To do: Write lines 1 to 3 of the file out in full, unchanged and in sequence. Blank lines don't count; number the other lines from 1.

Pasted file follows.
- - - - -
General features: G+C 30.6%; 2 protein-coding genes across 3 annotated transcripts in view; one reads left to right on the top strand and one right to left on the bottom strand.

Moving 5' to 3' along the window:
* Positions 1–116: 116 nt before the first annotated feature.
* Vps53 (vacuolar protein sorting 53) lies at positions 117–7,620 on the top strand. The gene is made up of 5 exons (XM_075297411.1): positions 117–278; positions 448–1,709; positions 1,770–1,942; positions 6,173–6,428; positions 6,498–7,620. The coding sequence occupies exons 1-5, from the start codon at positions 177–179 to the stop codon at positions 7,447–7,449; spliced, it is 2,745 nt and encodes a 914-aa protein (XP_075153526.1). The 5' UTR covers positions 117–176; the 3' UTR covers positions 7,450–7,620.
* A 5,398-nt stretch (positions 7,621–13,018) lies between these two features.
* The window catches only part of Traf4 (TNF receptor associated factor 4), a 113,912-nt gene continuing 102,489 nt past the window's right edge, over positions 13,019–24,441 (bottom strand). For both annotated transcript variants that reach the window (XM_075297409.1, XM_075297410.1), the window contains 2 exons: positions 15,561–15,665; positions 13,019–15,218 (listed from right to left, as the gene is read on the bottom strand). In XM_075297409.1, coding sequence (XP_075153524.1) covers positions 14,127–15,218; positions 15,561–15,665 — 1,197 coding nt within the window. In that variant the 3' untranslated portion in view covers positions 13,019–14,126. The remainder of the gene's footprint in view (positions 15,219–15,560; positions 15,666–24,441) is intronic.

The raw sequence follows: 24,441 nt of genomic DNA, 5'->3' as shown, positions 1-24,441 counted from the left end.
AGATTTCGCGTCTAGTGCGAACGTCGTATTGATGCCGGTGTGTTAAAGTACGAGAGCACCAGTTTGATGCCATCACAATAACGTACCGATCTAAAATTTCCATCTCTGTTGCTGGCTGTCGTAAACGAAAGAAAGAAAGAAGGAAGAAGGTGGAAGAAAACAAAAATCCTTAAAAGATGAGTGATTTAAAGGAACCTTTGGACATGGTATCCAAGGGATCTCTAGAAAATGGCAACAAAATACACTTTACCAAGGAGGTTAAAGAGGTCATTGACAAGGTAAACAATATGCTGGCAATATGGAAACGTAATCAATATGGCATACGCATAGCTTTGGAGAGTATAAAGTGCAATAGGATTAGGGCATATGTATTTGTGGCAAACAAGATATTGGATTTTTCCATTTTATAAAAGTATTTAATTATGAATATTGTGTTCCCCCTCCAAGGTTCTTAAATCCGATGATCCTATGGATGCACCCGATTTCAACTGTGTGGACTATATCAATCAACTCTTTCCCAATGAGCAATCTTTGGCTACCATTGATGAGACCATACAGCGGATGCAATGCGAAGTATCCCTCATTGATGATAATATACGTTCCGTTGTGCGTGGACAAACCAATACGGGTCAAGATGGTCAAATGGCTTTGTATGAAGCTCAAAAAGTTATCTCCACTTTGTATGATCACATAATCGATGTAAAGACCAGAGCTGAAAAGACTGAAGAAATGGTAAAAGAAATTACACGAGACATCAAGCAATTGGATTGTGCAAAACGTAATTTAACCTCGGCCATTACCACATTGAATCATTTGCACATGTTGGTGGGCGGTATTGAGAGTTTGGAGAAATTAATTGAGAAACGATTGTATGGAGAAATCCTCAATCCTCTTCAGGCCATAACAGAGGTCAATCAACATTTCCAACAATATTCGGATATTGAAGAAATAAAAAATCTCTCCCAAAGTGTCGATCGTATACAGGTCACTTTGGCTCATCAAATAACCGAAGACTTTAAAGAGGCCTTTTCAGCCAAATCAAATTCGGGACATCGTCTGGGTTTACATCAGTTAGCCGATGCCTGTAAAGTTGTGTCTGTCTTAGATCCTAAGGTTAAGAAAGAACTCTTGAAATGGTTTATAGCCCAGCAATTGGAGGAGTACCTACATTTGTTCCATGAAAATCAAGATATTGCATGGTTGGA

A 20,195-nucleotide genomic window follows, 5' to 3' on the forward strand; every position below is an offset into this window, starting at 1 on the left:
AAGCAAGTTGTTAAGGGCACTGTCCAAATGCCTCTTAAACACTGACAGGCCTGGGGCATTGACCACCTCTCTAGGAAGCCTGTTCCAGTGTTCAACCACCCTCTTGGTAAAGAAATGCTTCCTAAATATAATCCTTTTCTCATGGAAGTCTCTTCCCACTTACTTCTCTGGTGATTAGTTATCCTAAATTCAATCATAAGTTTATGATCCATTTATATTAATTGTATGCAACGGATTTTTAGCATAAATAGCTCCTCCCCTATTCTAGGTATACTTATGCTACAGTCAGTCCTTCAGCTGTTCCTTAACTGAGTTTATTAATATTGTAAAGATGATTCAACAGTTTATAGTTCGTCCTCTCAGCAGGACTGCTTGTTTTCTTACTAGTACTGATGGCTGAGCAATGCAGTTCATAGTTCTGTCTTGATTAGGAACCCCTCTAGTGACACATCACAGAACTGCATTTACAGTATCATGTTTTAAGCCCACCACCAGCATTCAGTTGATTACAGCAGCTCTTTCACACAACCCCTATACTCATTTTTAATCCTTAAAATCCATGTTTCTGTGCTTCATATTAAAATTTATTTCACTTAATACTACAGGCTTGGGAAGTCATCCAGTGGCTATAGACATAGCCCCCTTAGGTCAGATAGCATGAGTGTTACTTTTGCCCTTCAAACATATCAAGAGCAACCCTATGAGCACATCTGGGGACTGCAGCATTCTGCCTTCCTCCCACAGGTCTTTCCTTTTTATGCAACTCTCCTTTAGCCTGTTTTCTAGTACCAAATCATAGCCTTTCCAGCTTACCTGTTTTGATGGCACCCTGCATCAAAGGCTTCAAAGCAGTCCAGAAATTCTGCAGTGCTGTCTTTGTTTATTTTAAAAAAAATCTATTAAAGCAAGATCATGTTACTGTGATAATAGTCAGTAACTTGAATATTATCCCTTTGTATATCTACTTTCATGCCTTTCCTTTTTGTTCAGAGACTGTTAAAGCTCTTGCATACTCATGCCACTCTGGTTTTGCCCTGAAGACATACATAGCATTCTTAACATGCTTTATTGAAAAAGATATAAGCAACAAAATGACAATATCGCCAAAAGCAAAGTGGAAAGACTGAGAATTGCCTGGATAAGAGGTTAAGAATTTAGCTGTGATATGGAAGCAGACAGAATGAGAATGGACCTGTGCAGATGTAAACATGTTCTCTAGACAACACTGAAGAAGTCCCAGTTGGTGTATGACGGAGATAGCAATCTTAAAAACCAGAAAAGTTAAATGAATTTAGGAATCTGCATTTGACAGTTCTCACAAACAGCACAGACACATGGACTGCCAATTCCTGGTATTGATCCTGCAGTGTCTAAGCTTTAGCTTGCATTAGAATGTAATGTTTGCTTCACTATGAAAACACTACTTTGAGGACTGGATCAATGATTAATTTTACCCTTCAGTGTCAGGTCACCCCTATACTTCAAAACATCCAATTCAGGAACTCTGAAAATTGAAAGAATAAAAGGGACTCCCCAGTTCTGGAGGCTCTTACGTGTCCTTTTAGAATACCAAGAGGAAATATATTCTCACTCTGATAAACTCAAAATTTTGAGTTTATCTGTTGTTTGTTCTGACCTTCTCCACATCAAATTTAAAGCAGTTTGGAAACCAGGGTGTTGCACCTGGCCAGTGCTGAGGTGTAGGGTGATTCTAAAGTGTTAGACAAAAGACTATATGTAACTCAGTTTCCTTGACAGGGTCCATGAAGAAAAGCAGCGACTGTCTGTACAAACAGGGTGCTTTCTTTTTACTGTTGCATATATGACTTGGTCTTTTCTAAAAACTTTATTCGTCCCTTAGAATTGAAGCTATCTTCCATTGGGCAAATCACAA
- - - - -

General features: G+C 30.6%; 2 protein-coding genes across 3 annotated transcripts in view; one reads left to right on the top strand and one right to left on the bottom strand.

Moving 5' to 3' along the window:
* Positions 1–116: 116 nt before the first annotated feature.